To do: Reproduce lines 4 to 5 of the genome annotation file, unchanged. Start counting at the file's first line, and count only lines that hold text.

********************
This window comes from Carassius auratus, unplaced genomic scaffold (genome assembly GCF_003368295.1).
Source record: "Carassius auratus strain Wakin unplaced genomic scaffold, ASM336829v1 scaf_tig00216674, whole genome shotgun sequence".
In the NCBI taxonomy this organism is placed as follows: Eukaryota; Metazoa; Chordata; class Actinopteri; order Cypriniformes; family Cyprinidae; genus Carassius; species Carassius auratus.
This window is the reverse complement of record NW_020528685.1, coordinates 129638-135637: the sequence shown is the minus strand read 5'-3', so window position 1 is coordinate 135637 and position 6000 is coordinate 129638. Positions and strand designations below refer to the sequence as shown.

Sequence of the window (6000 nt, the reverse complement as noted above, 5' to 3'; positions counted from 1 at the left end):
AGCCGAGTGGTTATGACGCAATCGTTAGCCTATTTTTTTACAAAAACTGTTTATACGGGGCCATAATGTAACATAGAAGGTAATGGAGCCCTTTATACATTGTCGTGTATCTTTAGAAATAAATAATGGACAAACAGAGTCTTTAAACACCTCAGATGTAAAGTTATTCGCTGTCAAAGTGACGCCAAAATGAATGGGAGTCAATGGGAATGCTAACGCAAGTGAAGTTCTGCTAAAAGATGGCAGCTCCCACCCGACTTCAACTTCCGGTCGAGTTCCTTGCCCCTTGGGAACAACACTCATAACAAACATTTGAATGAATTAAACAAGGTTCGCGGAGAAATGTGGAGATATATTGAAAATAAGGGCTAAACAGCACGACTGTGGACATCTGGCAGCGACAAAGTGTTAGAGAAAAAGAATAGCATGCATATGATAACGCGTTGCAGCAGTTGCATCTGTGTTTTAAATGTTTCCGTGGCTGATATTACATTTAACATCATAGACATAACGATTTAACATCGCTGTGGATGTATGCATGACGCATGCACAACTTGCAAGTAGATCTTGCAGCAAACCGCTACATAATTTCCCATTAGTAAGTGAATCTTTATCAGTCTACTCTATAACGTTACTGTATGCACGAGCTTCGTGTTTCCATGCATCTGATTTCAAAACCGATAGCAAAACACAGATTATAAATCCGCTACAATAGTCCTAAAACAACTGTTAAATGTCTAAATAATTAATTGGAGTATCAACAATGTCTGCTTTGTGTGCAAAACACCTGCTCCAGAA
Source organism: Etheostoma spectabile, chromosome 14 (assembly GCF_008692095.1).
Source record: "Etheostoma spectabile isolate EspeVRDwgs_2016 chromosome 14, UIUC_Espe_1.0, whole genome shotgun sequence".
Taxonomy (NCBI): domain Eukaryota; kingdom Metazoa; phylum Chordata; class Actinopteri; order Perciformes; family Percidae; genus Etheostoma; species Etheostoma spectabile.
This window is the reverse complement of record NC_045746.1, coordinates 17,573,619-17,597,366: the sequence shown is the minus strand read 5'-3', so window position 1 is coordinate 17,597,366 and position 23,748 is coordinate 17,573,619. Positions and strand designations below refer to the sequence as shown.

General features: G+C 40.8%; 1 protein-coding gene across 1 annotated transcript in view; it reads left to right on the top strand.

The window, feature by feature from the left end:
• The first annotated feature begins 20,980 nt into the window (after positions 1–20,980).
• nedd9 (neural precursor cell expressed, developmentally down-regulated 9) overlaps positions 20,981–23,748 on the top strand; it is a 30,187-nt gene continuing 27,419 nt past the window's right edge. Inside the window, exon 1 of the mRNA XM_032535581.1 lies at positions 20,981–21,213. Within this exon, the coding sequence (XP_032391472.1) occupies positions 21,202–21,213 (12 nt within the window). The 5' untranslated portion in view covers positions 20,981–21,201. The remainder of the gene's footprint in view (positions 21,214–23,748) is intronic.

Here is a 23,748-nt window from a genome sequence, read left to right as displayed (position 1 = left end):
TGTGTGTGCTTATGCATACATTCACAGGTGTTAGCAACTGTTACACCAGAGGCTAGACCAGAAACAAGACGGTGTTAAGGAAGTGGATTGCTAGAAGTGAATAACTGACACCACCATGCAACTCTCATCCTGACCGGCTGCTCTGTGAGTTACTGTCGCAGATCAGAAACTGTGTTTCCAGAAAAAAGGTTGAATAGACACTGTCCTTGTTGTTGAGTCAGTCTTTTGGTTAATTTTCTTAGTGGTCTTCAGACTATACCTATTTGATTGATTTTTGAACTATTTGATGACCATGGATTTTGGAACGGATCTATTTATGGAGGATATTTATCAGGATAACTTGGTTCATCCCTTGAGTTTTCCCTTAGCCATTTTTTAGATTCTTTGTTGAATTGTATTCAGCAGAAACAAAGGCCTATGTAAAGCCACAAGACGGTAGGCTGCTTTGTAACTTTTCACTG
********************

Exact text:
This window is the reverse complement of record NW_020528685.1, coordinates 129638-135637: the sequence shown is the minus strand read 5'-3', so window position 1 is coordinate 135637 and position 6000 is coordinate 129638. Positions and strand designations below refer to the sequence as shown.

Sequence of the window (6000 nt, the reverse complement as noted above, 5' to 3'; positions counted from 1 at the left end):